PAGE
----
This is a question that researchers also ask themselves, in search of explanations and historical antecedents.

“If American democracy is already suffering and weakening from various illnesses, this unruly crisis in the House will only push it further in that direction,” said Alex Keyssar, professor of history and social policy at the Harvard Kennedy School. “You take a set of institutions and you weaken them, and then you highlight their weakness. »

The eight Republicans revolted against McCarthy represent districts that don’t look like the rest of the country, according to a Washington Post analysis. They are on average 71 percent white, compared to 59 percent of the U.S. population; and 8 percent black, compared to America’s 14 percent. Their districts are also deeply red: They averaged a score of +12 Republican on the Cook Partisan Voting Index, a measure of a district’s partisanship.

As unprecedented as Tuesday’s vote was, the moment continues a trend in American political culture, said Joseph Postell, a political scientist at Hillsdale College. He pointed to the difficult tenures of previous Republican House speakers, such as John A. Boehner and Paul D. Ryan, both of whom faced strong resistance from their right flank.

“What McCarthy faces today is another of the many dominoes that have fallen over the last decade,” Postell said.

House Republicans who opposed the budget and McCarthy’s presidency may have had legitimate concerns about spending and deficits, Postell said. But “from now on, they no longer have any incentive to negotiate with each other,” he said. “They are incentivized to stay in conflict. »

He attributed those incentives in part to televised committee hearings that make lawmakers emerging social media stars. Congressional committees “are no longer places where Congress can engage with administrative agencies. They are there to get viral memes,” he said.

McCarthy told reporters Tuesday night that he believed Gaetz’s motive was “to get (media) attention.” The speaker’s allies had previously chastised Gaetz for fundraising for his effort to oust McCarthy, even as the speaker’s fate was still being decided.

For some conservative thinkers, the failed vote on a spending bill that immediately preceded McCarthy’s ouster reflects a government that has grown so big that it imperils the health of the country. The budget “is just too big for a democracy,” said David Ditch, a senior policy analyst at the Heritage Foundation.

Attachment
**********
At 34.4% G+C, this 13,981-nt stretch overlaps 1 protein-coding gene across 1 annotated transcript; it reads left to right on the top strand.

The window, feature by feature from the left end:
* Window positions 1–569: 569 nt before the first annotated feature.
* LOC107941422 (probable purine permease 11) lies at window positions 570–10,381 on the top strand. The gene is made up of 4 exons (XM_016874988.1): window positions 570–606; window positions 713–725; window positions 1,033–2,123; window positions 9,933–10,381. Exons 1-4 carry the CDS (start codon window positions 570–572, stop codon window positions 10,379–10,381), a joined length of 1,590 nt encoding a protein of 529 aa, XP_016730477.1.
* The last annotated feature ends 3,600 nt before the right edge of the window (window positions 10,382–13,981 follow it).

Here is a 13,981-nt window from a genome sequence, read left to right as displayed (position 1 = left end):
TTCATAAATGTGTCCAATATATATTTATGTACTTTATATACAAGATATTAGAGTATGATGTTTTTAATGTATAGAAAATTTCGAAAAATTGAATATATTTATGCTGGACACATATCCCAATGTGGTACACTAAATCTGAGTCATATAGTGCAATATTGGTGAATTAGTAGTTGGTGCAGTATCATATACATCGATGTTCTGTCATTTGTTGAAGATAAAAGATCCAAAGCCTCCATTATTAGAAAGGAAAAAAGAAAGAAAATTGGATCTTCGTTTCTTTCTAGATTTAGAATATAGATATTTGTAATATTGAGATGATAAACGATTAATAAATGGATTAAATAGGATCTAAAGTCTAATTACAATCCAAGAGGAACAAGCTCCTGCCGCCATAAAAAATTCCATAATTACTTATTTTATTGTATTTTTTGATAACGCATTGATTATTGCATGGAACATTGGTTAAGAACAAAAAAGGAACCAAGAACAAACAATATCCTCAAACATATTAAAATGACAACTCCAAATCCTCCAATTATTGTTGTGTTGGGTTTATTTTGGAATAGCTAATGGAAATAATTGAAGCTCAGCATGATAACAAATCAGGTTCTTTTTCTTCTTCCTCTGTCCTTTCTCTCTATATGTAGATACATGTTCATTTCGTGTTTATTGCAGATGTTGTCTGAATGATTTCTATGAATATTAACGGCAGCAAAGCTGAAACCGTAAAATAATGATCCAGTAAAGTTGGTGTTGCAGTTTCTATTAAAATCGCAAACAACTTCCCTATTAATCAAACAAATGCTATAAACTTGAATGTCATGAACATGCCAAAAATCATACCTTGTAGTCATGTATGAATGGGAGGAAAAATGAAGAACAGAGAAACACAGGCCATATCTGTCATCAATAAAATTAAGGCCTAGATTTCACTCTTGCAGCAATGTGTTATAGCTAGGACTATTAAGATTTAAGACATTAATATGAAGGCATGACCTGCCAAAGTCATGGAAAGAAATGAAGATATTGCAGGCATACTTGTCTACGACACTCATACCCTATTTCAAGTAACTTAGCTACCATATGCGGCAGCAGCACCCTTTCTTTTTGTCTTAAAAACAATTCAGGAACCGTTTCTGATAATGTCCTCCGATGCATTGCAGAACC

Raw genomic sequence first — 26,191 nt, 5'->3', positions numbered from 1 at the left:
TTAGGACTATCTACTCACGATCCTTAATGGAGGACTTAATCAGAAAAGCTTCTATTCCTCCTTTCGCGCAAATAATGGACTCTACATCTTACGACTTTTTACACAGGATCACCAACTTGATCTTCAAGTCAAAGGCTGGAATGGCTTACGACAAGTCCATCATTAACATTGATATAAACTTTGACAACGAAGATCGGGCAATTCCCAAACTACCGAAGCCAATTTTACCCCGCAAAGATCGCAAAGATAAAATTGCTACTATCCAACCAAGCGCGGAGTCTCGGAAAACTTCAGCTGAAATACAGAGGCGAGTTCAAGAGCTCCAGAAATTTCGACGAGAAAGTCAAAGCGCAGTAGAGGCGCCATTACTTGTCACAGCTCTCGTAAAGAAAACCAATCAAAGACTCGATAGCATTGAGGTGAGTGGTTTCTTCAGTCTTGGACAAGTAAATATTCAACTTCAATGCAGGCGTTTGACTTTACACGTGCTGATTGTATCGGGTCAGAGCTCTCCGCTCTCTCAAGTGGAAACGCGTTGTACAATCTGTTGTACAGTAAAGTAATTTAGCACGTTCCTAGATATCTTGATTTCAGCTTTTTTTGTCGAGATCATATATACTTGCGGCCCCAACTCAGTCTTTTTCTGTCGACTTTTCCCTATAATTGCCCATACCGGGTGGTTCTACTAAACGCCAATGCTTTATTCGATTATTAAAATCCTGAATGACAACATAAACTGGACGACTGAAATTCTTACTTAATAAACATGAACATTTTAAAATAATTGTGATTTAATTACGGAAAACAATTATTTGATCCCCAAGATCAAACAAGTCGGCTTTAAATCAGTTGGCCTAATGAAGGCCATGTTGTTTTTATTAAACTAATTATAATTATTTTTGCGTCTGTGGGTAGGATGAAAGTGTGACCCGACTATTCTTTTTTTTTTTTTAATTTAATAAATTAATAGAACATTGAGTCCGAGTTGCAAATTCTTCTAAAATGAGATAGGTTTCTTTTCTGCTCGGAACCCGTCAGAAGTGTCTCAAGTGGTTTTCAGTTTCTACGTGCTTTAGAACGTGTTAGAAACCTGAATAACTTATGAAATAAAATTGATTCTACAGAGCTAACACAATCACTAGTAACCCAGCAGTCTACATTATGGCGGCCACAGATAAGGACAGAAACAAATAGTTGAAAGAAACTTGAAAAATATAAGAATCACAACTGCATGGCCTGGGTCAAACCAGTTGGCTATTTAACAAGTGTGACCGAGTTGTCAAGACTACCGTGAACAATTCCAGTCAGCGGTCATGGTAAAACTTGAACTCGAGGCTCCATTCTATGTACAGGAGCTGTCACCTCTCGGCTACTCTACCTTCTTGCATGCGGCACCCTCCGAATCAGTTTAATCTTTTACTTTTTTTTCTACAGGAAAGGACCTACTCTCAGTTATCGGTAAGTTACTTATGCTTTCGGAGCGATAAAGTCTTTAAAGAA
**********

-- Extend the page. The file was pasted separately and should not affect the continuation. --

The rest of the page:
“America is much larger in population and geography than England, Japan or Germany, and we have greater ideological and cultural diversity, which makes it more difficult for us to reach consensus to agree on policy prescriptions,” he said.

Political backlash against the rise of multicultural democracy has stoked the country’s divisions, academics agree. So is the tendency for people to divide between urban and rural areas, as well as the way congressional districts are organized by partisan state legislatures — many of which are controlled by Republicans.

But this does not mean that the parties ultimately decide.

“The big thing that everyone tends to get wrong is that most people look at parties and think they’re very strong and polarized,” said Ian Shapiro, a political science professor at the university. from Yale. But the parties themselves have become weaker, he argues, because they are controlled by those on the margins.

The risk of primary challenges has been around for a long time, but what’s new is the steady increase in the number of congressional districts that are reliably Republican or Democratic. These districts choose their representatives in primary elections, with the general election being little more than an afterthought.

“The activists on the fringes of the parties are the ones who participate in the primaries, so they are the ones who decide these districts,” said Shapiro, the author of “Responsible parties: saving democracy from itself.”

Other democracy advocates say the loss of trust in government itself has created a vicious cycle, in which some elected officials seem determined to prove that government isn’t working by actively undermining it.

“We can and should have vigorous debates about spending priorities and the national debt,” said Mark Medish, co-founder of Keep Our Republic, a nonpartisan civic education organization. “But if we are inclined to repeatedly question the functioning of the state, we are on the verge of falling apart as a republic.”

As disconcerting as the events of the past few weeks have been, what could come next is even more worrying. History has shown that government dysfunction can be the prelude to the total erasure of democracy, replaced by authoritarianism, Harvard’s Ziblatt said.

“What precedes a democratic breakdown is political gridlock and extreme dysfunction where there is a sense that nothing can be done,” Ziblatt said. “When governments cannot respond to real crises, it has a delegitimizing effect and reinforces the feeling among citizens that we must resort to other means.”

Clara Ence Morse contributed to this report.

Nature
Washington